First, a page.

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Failed final semester. Advice?

So I'm in my final semester of nursing school and I failed clinical because I was deemed unsafe. I won't deny the reason as I passed meds in a peds med surg unit without a nurse. Doesn't matter what med it was. That was a med error on my end.

You might be thinking "how the hell could you act outside of your scope?!" I failed because I was too task-oriented. I didn't see the bigger picture. I got stressed out realizing that I'll be on my own in the real world of nursing.

I had a lot of anxiety coming into this semester. I tried talking to my clinical instructor before I started on the floor and it didn't really help. I also felt that she wasn't really putting her heart into helping me. Just a means to and end per se. Come midterm eval I failed it miserably and she didn't give me feedback on my communication and organization. In her defense, I should've asked for the constructive criticism.

I know it's not the end of the world. I have one more shot next semester. For now I'm in my theory courses. It's been a week since i found out I failed. I'm trying to take each day in stride. Do you guys have any advice for me? Thanks.

Edited by xbananachipsx
Clarification

Can you obtain paid employment with the peds population to help alleviate your anxiety in working with this population? Perhaps as a CNA or PCT? Or, even volunteer work? If you become more used to working with kids, it might help you to be more focused the next time around.

I've worked with kids my entire life. Babysitting, tutoring, etc.

my my anxiety was more because I felt the pressure to find a job.... I really had cold feet in a sense. Like graduating is a real thing and I didn't know how to cope.

Also, I wasn't learning much on the unit not til after the midterm eval. I didn't know what to expect going on the unit alone.... And now I paid the price for my carelessness and lack of communication.

I'm told I'm working in adult med-surg next semester. So next time I work w kids is when I'm an RN.

It would be best to worry about finding a nursing job when you have that task directly in front of you. Right now your task is to successfully complete nursing school.

akulahawkRN, ADN, RN, EMT-P

Specializes in Emergency Department.

While it's good to be task oriented, it's also good to be mindful of your scope of practice. Effectively you have failed this semester. When you have some time, take some time out for you. Do some reflection to be certain that your analysis of the "why" behind the why you failed is correct. Develop a plan to correct those issues and focus on getting through the next semester and only really worry about getting a job when that task comes around. There's no use getting too wrapped up in trying to find a job before you're ready. Had you found one now, you'd likely have had to give it up because of this failure and then where would you be?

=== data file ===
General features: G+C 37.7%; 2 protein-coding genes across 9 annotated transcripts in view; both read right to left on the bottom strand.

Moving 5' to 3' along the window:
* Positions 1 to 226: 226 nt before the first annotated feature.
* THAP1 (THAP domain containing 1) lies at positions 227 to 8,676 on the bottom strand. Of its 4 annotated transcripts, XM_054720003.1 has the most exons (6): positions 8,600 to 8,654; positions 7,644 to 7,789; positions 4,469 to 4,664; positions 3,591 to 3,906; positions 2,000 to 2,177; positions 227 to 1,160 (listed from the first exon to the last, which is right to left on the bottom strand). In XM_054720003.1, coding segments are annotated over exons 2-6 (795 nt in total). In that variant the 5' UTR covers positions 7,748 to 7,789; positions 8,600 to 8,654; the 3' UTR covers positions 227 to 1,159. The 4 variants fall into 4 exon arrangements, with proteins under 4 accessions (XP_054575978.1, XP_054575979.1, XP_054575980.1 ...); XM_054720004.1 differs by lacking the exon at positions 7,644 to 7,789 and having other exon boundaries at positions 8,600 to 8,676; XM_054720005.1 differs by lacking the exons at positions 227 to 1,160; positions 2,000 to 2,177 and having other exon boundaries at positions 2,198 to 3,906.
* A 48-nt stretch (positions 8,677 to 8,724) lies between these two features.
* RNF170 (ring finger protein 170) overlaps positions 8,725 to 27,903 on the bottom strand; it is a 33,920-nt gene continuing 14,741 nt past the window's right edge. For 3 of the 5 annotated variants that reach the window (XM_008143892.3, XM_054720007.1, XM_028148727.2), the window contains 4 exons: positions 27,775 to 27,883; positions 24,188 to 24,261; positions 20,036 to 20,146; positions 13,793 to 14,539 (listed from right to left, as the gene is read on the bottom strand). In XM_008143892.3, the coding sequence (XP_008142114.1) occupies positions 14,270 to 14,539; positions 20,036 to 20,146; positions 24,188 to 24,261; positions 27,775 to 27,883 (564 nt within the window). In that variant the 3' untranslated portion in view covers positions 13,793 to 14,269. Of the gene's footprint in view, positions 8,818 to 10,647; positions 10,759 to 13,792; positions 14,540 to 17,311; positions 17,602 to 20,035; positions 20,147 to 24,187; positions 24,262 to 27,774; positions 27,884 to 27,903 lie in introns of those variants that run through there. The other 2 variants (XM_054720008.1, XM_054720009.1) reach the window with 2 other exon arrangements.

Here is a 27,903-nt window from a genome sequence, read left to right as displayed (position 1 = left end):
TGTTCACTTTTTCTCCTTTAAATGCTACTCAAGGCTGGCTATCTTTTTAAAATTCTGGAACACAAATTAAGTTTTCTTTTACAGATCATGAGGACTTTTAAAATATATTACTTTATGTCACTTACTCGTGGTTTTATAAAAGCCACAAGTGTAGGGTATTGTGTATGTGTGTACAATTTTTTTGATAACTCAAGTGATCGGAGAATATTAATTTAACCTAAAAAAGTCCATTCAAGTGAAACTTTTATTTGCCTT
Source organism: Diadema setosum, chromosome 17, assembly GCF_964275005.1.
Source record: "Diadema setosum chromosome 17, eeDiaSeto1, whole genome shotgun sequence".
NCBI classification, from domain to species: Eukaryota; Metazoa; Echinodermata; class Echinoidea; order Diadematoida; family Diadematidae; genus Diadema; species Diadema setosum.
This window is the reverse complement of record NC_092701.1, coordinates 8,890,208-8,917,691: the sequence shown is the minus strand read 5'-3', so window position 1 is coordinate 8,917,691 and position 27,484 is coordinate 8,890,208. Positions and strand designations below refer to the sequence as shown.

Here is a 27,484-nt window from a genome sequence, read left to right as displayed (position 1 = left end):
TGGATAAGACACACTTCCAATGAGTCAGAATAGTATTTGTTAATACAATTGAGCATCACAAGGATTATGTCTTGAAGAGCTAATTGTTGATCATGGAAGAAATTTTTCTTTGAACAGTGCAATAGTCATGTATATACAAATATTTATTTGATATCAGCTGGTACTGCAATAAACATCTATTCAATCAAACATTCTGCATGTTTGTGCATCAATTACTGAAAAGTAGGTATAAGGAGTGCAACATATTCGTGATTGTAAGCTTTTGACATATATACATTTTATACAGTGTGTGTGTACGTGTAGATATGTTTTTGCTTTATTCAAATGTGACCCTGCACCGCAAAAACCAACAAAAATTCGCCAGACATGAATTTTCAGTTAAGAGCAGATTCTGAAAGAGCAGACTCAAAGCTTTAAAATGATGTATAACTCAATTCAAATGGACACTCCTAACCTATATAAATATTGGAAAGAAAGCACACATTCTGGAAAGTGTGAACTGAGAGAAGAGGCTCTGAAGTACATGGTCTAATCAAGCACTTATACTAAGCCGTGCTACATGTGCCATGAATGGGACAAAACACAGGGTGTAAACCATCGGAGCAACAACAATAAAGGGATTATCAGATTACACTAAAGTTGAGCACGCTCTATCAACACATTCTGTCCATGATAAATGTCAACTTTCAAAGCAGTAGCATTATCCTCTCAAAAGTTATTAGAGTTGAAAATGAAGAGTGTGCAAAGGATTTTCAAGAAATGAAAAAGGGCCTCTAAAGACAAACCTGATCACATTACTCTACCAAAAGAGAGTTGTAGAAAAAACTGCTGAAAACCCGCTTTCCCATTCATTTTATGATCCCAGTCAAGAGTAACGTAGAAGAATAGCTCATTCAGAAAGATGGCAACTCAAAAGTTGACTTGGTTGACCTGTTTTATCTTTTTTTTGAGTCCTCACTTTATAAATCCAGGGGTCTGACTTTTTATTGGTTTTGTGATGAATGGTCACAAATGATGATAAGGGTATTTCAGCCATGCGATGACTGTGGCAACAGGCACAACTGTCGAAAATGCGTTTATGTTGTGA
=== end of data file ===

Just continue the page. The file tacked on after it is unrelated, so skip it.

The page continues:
I had to repeat courses too. Once you figure out what's holding you back, you can sometimes end up being a student that just amazes your nursing instructors and fellow students.

Raviepoo

Specializes in hospice.

I failed my first try at LPN because I had a nervous breakdown. Without going into detail I had more stressful events in my life than any one person should ever have to handle. Add the stress of LPN school to that and the result is not good. I should have withdrawn and started up again the following semester. Hindsight, is 20/20, you know?

I'm telling you this because I want you to know that it is possible to learn from your mistakes. Heck, mistakes are the most effective way to learn anything. You did something you should not have done. Will you ever do it again?

Try to learn from this and do better next time. There is no reason you shouldn't take this lesson and do a bang up job next semester. You know what not to do.

You are not the only person to ever fail a semester. It's nothing to be ashamed of. There are many nurses out there who failed a semester and went back and became nurses. One of them is Michael Linares, who is now a very effective online tutors for RN students. Another is my 3rd Semester mental health instructor, one of the wisest people I know. Jump back in; keep focused; and do what you need to do.

Edited by Raviepoo
typo

Thank you.

there are other factors which I won't get into too much detail. I have come up w a a plan. And you know it's probably for the best because I didn't feel confident in my nursing practice and I didn't wanna graduate not knowing what to do on my own and even be more unsafe :(.

I spoke to the lead faculty and she's really going to work with me to help me succeed. One of my main problems this semester was that I felt so alone. I didn't feel the support I needed from my instructor and I felt that I had to solve everything on my own. Any time I asked a question I looked stupid when I'd rather ask to be safe.. A lot of misinterpretation :/

doing my my best to take each day in stride.. Now I've succumbed to the flu after dealing w the stress of the situation.

RunBabyRN

Specializes in L&D, infusion, urology.

I'm glad you're in contact with lead faculty- that was going to be my suggestion. Stay in close contact, and ask for feedback.

Don't get so caught up in tasks- nursing is so much more than tasks. Being able to think as a nurse, focus on safety, and think things through is so much more important than starting a mean IV. Safety, safety, safety. Anyone can teach skills, but it's the thought process managers and instructors want to see.